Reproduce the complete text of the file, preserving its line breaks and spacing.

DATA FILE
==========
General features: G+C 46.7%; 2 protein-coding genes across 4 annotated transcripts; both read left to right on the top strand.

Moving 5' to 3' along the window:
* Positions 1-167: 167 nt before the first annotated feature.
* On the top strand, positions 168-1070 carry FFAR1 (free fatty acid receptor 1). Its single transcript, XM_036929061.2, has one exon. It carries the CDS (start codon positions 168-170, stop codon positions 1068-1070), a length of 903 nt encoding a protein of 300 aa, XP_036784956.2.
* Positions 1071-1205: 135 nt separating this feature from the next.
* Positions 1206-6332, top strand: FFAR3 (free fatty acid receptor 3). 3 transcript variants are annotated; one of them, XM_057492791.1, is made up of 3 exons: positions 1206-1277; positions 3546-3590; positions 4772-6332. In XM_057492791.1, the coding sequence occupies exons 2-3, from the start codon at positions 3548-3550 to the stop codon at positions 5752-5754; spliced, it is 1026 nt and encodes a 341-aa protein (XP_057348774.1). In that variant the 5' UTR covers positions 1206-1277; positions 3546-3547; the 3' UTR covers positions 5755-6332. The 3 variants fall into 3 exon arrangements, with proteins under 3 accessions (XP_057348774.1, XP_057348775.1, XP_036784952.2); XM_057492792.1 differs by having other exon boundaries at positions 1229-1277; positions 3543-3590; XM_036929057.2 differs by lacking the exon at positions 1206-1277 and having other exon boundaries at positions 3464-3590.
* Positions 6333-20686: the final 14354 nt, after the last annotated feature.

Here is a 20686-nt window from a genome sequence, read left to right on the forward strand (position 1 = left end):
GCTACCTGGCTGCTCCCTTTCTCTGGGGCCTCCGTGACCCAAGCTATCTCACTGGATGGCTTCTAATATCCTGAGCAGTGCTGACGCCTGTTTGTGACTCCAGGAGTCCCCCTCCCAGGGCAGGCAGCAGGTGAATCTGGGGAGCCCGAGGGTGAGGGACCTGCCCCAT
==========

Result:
General features: G+C 46.7%; 2 protein-coding genes across 4 annotated transcripts; both read left to right on the top strand.

Moving 5' to 3' along the window:
* Positions 1-167: 167 nt before the first annotated feature.
* On the top strand, positions 168-1070 carry FFAR1 (free fatty acid receptor 1). Its single transcript, XM_036929061.2, has one exon. It carries the CDS (start codon positions 168-170, stop codon positions 1068-1070), a length of 903 nt encoding a protein of 300 aa, XP_036784956.2.
* Positions 1071-1205: 135 nt separating this feature from the next.
* Positions 1206-6332, top strand: FFAR3 (free fatty acid receptor 3). 3 transcript variants are annotated; one of them, XM_057492791.1, is made up of 3 exons: positions 1206-1277; positions 3546-3590; positions 4772-6332. In XM_057492791.1, the coding sequence occupies exons 2-3, from the start codon at positions 3548-3550 to the stop codon at positions 5752-5754; spliced, it is 1026 nt and encodes a 341-aa protein (XP_057348774.1). In that variant the 5' UTR covers positions 1206-1277; positions 3546-3547; the 3' UTR covers positions 5755-6332. The 3 variants fall into 3 exon arrangements, with proteins under 3 accessions (XP_057348774.1, XP_057348775.1, XP_036784952.2); XM_057492792.1 differs by having other exon boundaries at positions 1229-1277; positions 3543-3590; XM_036929057.2 differs by lacking the exon at positions 1206-1277 and having other exon boundaries at positions 3464-3590.
* Positions 6333-20686: the final 14354 nt, after the last annotated feature.

Here is a 20686-nt window from a genome sequence, read left to right on the forward strand (position 1 = left end):
GCTACCTGGCTGCTCCCTTTCTCTGGGGCCTCCGTGACCCAAGCTATCTCACTGGATGGCTTCTAATATCCTGAGCAGTGCTGACGCCTGTTTGTGACTCCAGGAGTCCCCCTCCCAGGGCAGGCAGCAGGTGAATCTGGGGAGCCCGAGGGTGAGGGACCTGCCCCAT